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Author Topic: Rafters for cabin  (Read 190 times)

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Offline Nebraska

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Rafters for cabin
« on: November 09, 2019, 12:00:23 PM »
My question is, if I saw 3 1/2 by 8 or 10" rafters free of heart center, either green ash or Ponderosa pine (it's what  readily available)  should I cut a relief groove on the heart side of the beam to lesson the checking as it dries,  if so  how deep and how wide?? Circular saw or router and jig seems the best options to me.. The what for is below.

In pursuing my second childhood, I have been dreaming scheming and planning a cabin, ever since I got my pond put in. I've gotten electricity to the site and a water line in.  The  cabin is going to be 14x24, 12/12 roof pitch,  3 ft eves and over hangs,  8ft porch on the front.  Rafters are going to be 3 1/2x8 spaced  at whatever width works for snow load, trying to leave 4 " exposed  beam to below. 
Front wall under the roof will be log, thinking of trying vertical logs (different look) with splines glued and pinned together with  timber screws or rebar. Logs will be attached to a bottom plate and a top plate,  Cathedral ceiling with a loft  to 12 ft,  beams  from front to back to give the vertical log wall rigidity. 8 x8 corner posts with conventionally framed walls on the other three sides, (easier to run wiring and insulate) covered with (board and batten, live edge, or log siding) I haven't fully decided. I have  big I beams to sit on poured columns  for a foundation. Most of the work I will do myself with contractor oversight.  When this  gets closer I will start a build thread.   Still planning on approx summer after next.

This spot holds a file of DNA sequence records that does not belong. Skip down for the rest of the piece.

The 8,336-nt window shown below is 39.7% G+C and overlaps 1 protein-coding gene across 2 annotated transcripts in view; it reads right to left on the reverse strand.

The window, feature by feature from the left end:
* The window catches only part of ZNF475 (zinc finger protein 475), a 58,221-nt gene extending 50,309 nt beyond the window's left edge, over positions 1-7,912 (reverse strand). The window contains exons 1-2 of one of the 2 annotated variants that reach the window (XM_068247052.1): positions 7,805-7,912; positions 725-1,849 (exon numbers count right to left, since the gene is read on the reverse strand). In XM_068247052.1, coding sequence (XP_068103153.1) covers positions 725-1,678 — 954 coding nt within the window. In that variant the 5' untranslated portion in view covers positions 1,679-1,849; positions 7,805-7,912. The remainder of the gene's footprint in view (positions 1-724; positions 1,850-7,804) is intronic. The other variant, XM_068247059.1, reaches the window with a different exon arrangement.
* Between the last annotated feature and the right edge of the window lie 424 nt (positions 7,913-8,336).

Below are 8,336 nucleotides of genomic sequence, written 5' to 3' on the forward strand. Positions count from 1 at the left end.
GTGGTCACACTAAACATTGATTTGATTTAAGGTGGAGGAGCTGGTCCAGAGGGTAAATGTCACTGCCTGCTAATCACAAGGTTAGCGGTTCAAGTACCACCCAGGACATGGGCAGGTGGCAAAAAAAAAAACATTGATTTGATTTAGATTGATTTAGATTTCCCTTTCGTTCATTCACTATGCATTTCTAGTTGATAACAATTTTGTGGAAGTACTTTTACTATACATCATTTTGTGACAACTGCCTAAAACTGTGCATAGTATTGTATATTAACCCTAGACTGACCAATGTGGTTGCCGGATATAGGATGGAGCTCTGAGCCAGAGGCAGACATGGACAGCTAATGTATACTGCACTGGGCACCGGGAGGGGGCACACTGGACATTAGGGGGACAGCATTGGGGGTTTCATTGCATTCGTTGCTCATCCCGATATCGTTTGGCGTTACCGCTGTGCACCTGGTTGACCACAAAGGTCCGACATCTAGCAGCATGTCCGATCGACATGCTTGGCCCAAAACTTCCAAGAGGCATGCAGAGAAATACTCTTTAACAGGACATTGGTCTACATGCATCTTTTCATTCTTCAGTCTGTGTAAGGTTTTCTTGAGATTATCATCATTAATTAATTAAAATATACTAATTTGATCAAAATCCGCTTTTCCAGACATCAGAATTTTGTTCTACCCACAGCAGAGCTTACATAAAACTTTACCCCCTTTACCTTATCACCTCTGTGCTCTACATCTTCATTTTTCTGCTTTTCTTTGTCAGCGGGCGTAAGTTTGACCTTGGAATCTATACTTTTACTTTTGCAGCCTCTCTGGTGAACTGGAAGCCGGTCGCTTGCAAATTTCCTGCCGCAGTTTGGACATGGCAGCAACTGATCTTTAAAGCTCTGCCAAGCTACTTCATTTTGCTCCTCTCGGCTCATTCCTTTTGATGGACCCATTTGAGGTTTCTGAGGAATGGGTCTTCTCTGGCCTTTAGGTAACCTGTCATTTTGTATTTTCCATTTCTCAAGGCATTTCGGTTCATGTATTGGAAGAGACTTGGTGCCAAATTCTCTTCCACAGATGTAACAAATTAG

Offline Don P

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Re: Rafters for cabin
« Reply #1 on: November 09, 2019, 09:37:44 PM »
No, you increase the risk of a horizontal shear if you kerf the wide face. With FOHC checking is reduced. You'll be ahead of the game if you saw and sticker the materials now and let things dry and move before assembly. Then resaw or plane the cupping and warp out.

Your description of vertical log construction brought to mind the oldest church known, Greensted in England, C.A. Hewett's "English Historic Carpentry" has very good sketches of the construction but I can't find those sketches online. The stavkirks of Scandanavia are similar, this wiki although not in English has some good sketches showing the plates and the wall bracing in a tall, large church;
https://ca.wikipedia.org/wiki/Stavkirke. If you hit the English tab on the left column there it takes you to the English page which has other pics. Google "stabbur" for some more vertical log/plank work. Anyway just grist for the mill.

On your foundation, the weak link there is the hinge between the beam and piers, think about welding up a rigid connection that connects the two to resist pier overturning.

Sounds like a fun project :)
A laborer works with his hands